English Ivy and Our Local Environment
Ed Murtagh - April 29, 2012
One of the most serious local NNI plant threats is a vine that is commonly seen in people’s yards and in our natural areas. In fact many people plant this vine and encourage its growth in their yards.
This vine is English ivy. English ivy may look harmless, but if left unchecked it can become very destructive. In Sligo Creek Park for example, “Weed Warriors” are kept busy fighting the English ivy that has escaped homeowners’ yards. On the ground English ivy spreads rapidly, displacing native wildflowers and other native plants by smothering and choking off the native plants. Because it is exotic, it provides little to no biological value for our native creatures. When English ivy predominates, other plants tend to disappear. Many birds and mammals are forced to move on to find food and appropriate cover.
Because English ivy has shallow roots, it provides poor soil erosion control. Soil erosion causes excessive sediment in our streams. Sediment is one of the region’s biggest water quality problems. English ivy, if left unchecked, will also climb trees where it may kill them. Over time English ivy can add substantial weight to the tree. During wind or snow/ice storms, trees that are covered with ivy frequently snap or topple over.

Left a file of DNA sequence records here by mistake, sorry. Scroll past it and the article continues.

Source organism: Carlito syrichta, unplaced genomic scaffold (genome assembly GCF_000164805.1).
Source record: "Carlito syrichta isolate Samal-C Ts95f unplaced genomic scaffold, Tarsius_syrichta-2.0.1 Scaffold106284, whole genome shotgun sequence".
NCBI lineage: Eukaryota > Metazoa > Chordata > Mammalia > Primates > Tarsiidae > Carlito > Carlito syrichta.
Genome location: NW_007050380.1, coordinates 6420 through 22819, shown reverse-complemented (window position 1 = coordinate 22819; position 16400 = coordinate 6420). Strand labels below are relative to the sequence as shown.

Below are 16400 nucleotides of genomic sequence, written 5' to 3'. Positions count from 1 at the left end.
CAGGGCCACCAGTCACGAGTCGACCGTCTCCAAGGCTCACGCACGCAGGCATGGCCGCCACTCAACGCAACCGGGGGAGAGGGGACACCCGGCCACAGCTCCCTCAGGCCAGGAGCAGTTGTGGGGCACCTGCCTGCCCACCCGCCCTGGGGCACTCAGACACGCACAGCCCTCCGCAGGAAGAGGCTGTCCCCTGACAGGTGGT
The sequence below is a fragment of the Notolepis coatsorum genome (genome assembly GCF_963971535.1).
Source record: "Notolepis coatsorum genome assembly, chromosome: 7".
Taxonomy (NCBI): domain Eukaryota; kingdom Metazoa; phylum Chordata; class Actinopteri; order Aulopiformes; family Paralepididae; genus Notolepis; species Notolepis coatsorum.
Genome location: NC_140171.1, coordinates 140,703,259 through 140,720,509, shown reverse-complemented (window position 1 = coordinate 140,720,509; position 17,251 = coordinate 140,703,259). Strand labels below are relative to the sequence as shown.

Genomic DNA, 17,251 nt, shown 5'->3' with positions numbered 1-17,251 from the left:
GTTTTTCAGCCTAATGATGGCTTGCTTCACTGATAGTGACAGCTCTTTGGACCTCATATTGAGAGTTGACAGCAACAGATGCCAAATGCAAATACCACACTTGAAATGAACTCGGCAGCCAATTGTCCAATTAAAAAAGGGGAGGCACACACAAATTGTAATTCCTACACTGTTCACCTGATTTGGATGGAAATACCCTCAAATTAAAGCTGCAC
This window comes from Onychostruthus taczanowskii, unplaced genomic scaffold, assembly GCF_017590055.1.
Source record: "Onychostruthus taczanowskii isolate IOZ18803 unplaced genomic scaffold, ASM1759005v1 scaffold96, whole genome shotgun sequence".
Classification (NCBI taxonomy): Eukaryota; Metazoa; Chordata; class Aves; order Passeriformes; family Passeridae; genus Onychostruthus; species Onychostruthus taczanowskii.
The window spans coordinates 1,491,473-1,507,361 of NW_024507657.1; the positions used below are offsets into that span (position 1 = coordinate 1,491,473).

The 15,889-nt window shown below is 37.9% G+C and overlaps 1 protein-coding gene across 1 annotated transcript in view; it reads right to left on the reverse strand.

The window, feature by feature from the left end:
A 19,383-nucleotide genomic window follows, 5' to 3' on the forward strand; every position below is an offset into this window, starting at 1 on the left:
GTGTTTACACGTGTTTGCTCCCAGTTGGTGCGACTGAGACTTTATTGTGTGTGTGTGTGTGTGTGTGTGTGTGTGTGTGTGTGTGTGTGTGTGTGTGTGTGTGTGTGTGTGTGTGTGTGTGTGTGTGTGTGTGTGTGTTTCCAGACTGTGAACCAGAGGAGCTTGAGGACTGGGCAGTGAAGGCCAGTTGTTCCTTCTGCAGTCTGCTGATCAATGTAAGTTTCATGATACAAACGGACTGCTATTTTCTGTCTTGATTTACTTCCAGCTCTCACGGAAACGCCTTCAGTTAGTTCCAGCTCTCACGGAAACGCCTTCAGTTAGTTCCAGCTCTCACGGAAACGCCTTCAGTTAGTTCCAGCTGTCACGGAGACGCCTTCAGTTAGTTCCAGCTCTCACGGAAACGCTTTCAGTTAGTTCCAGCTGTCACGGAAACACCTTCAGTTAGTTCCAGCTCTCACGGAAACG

If you have English ivy in your yard, be a good neighbor and manage it or, better yet, remove it. It is especially important not to let English ivy climb trees. Not only could it kill the tree over time, but when it climbs trees, English ivy will flower and go to seed. Once it goes to seed, birds eat it and disperse it in your neighbors’ yards and in our parks. Areas covered by English ivy create habitat for rats including great vegetated tunnel systems and hiding spaces.
Friends of Sligo Creek’s website provides useful information on how to remove English ivy: www.fosc.org/EI-Removing.htm
Our natural areas and our trees provide many important environmental services. Come to our April 24 (Tuesday) GreenWheaton meeting to learn about Conservation Montgomery’s efforts to save our trees and natural areas and what you can do to help right here in Wheaton. The program meeting starts at 7:30 at the , 2424 Reedie Dr., Wheaton MD 20902.